For a long time, Herbie's series expansion algorithm has been a source of timeouts. Not only is this annoying (to users and to us developers), but it also limits us from calling the series expander as often as we'd like. Now, the series expander is pretty complicated—complicated enough that I've already written two posts about how it works, plus another post promising an e-graph version (it failed). So it might look like this is just a problem we're stuck with.

However, my suspicions where raised when Brett discovered that a simple cache in the series simplifier sped it up by a factor of two. Perhaps it wasn't series expansion, but the simplifier, that was the problem? Indeed, the simplifier took up something like 95% of series expansion runtime, and importantly, the simplifier is (frankly) crap. I wrote the simplifier way way back, in September 2014 or so, and at the time it was intended to be Herbie's main simplifier (this was before we discovered e-graphs). Therefore, it tries really hard to do a good job simplifying.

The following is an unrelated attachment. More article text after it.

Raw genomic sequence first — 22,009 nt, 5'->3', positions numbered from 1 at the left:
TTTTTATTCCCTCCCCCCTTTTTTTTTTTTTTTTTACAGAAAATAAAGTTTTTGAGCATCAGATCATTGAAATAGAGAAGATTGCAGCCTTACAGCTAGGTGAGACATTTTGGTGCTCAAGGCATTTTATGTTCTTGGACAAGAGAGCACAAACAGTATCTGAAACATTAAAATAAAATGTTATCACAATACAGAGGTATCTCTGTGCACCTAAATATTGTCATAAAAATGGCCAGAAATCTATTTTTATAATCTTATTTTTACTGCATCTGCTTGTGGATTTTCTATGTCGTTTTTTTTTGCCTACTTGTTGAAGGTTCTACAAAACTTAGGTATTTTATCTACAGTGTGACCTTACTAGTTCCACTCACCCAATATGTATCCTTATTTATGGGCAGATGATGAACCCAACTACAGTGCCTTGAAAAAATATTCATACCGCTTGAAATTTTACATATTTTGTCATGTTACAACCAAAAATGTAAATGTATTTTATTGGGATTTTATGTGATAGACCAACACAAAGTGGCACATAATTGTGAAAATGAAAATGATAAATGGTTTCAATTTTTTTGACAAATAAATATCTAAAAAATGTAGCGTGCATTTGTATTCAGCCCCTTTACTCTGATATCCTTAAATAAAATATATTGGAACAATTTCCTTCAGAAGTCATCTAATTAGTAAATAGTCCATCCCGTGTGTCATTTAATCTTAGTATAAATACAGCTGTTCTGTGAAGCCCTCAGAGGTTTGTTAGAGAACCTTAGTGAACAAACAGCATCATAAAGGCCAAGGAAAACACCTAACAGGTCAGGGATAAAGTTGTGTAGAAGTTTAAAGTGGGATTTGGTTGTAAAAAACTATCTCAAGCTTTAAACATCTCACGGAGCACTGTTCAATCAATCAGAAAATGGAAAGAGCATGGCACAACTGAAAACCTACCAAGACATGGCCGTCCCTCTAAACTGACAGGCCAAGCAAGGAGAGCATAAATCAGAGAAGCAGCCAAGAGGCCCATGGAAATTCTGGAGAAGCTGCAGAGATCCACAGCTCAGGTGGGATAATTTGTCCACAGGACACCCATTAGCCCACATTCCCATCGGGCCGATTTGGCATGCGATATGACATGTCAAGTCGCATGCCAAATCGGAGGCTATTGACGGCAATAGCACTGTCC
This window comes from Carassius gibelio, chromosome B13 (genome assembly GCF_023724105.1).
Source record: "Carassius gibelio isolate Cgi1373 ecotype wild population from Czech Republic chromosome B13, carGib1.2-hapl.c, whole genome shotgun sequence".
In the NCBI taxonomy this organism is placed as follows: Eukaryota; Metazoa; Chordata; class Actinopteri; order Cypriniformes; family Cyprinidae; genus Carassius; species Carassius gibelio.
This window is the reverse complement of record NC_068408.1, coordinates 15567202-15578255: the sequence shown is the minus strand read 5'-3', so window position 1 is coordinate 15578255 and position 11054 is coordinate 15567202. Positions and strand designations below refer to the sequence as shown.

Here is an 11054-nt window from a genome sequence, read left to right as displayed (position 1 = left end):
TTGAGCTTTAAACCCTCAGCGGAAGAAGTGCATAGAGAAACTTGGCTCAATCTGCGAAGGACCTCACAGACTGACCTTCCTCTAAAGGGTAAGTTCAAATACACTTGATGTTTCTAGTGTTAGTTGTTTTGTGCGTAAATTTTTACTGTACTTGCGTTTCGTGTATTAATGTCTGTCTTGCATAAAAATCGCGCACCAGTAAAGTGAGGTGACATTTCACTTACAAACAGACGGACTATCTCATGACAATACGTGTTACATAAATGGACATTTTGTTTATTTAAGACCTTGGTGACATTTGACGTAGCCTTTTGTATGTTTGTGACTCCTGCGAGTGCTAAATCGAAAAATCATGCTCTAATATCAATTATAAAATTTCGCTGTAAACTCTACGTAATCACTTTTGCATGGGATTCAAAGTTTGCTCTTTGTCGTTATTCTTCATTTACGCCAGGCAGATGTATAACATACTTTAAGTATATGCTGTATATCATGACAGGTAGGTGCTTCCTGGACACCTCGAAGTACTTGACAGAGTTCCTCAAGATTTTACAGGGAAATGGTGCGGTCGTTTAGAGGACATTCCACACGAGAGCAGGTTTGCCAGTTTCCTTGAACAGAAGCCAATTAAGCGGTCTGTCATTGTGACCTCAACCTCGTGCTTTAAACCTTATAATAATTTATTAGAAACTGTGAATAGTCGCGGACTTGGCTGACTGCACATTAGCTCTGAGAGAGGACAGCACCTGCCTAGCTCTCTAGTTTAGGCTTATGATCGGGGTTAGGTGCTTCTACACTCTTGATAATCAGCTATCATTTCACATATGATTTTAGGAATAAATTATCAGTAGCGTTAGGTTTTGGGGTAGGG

For series expansion, this is a waste. The only reason we have a special simplifier is because the series expander produces exponentially large terms if left to its own devices, and we can't feed those terms into our nice e-graph based simplifier for technical reasons. So the series simplifier should run fast and do very little; instead it seems to run forever.

Now, I had long totally forgotten how the series expansion simplifier
works, but reading over the (mercifully short) code I noticed that it
called `cartesian-product`

, a sure sign of something bad happening. It
turns out that the series expander would attempt to distribute terms
in a multiplication, and to do so it would expand any product of sums
into a sum of products. This is definitely super slow, and there's not
really any reason to do it: even if this simplification were
profitable, it would almost certainly be handled later by our full
e-graph simplifier.

Turning this distribution handling off was very easy (just deleting a few lines of code) but it immediately reduced the time taken by series simplification, and series as a whole, to almost nothing, with no timeouts at all. And Herbie's results actually improved, presumably because we were now generating shorter expressions that later Herbie phases could handle better. This was an easy win and totally eliminates an annoying cause of timeouts.

## Tuning the number of iterations

One of Herbie's most important parameters is how many total iterations